It is therefore not unreasonable to suppose that some portion of the neglect of science in England, may be attributed to the system of education we pursue.
The public character of every public servant is legitimate subject of discussion, and his fitness or unfitness for office may be fairly canvassed by any person.
There are few circumstances which so strongly distinguish the philosopher, as the calmness with which he can reply to criticisms he may think undeservedly severe.
The proportion between the velocity with which men or animals move, and the weights they carry, is a matter of considerable importance, particularly in military affairs.
It will be readily admitted, that a degree conferred by an university, ought to be a pledge to the public that he who holds it possesses a certain quantity of knowledge.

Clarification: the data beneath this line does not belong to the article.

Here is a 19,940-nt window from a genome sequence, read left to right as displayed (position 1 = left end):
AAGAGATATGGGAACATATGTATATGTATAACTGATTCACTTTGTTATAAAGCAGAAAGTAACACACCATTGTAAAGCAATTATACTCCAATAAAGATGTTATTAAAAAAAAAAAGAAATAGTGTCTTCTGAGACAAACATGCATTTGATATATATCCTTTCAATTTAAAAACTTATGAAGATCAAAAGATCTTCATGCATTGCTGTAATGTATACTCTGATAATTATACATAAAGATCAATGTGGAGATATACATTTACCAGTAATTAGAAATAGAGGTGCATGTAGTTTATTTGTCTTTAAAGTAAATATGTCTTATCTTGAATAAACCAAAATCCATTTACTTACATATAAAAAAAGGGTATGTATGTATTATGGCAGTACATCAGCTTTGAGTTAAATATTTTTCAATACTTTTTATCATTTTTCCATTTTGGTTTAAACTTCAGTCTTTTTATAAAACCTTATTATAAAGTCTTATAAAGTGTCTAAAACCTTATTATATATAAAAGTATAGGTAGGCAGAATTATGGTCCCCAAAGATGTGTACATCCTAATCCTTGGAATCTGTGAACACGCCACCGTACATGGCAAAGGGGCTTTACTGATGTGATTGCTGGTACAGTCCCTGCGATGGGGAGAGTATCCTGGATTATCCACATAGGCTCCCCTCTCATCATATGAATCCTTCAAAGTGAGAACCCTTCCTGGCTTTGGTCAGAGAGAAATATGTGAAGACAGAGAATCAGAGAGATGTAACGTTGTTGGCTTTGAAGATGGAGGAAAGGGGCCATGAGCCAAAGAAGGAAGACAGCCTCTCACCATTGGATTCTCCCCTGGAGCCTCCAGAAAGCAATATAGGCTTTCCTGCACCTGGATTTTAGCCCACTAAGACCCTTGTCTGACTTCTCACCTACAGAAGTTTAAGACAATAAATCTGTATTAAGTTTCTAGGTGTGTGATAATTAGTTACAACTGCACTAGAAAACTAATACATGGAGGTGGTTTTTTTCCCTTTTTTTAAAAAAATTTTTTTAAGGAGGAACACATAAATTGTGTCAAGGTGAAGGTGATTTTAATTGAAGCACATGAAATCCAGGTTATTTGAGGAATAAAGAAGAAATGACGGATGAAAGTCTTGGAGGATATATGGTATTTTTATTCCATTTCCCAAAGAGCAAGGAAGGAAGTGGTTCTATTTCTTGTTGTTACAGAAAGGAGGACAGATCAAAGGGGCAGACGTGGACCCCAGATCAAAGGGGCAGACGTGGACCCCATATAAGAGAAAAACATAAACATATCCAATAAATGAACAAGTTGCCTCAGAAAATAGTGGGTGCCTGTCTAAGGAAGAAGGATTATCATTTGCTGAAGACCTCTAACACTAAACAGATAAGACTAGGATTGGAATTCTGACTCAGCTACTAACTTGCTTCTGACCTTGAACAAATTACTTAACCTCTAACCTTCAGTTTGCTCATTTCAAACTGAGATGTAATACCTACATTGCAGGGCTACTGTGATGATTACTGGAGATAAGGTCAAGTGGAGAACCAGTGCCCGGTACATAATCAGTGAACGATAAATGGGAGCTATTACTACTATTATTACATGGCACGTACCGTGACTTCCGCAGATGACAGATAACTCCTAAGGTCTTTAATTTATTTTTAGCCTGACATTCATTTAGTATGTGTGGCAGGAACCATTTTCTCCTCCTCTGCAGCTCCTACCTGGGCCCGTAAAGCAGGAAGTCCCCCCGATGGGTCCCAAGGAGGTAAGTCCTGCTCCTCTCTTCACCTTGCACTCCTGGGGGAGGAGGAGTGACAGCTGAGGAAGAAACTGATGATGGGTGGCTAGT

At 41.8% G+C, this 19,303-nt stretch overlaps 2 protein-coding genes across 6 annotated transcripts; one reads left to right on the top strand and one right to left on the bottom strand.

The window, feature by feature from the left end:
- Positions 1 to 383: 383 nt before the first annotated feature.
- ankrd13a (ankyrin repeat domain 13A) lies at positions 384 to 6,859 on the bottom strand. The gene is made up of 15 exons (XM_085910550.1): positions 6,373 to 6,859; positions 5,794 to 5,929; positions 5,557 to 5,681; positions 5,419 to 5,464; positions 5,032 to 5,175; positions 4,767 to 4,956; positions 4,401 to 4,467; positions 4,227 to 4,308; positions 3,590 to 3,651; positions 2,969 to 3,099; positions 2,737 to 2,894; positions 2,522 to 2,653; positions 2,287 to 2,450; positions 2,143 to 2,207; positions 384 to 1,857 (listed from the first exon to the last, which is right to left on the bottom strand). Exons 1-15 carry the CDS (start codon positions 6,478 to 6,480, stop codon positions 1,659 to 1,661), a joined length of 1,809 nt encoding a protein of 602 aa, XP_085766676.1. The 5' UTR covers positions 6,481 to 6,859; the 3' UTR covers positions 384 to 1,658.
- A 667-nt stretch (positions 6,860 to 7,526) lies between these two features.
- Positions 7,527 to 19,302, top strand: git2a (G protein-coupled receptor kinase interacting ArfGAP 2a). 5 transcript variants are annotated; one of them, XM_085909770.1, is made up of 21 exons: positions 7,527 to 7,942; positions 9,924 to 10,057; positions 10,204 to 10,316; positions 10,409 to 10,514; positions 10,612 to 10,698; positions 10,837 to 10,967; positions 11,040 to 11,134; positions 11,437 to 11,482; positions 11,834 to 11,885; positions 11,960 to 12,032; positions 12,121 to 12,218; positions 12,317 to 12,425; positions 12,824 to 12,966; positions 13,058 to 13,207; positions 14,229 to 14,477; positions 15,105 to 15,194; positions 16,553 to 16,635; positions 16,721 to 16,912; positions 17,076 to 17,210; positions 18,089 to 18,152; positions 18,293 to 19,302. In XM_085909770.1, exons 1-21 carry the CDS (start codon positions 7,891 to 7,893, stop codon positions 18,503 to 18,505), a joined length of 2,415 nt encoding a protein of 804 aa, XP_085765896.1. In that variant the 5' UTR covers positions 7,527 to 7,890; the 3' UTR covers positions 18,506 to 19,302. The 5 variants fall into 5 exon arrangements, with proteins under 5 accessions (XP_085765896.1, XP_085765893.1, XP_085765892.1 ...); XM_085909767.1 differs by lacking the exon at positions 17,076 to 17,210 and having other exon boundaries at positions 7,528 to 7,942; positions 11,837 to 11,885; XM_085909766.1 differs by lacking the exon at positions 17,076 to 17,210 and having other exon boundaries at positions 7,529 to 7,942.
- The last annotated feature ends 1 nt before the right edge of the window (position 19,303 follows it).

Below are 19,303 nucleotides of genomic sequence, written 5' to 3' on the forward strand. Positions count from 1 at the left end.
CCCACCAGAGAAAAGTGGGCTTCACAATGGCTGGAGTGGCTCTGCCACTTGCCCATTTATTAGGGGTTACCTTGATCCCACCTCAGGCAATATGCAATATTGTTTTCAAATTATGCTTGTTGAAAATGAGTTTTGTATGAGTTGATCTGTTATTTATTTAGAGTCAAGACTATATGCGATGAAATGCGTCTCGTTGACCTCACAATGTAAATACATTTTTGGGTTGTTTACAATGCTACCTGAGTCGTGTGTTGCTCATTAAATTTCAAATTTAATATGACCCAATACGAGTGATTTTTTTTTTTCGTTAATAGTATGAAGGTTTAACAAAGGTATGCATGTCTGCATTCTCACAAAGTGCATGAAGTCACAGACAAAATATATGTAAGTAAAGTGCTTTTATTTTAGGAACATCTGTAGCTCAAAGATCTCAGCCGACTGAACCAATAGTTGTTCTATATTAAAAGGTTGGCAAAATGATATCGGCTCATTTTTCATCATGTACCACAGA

In turning from the smaller instruments in frequent use to the larger and more important machines, the economy arising from the increase of velocity becomes more striking.
Some kinds of nails, such as those used for defending the soles of coarse shoes, called hobnails, require a particular form of the head, which is made by the stroke of a die.
That science has long been neglected and declining in England, is not an opinion originating with me, but is shared by many, and has been expressed by higher authority than mine.
That the state of knowledge in any country will exert a directive influence on the general system of instruction adopted in it, is a principle too obvious to require investigation.
The fatigue produced on the muscles of the human frame does not altogether depend on the actual force employed in each effort, but partly on the frequency with which it is exerted.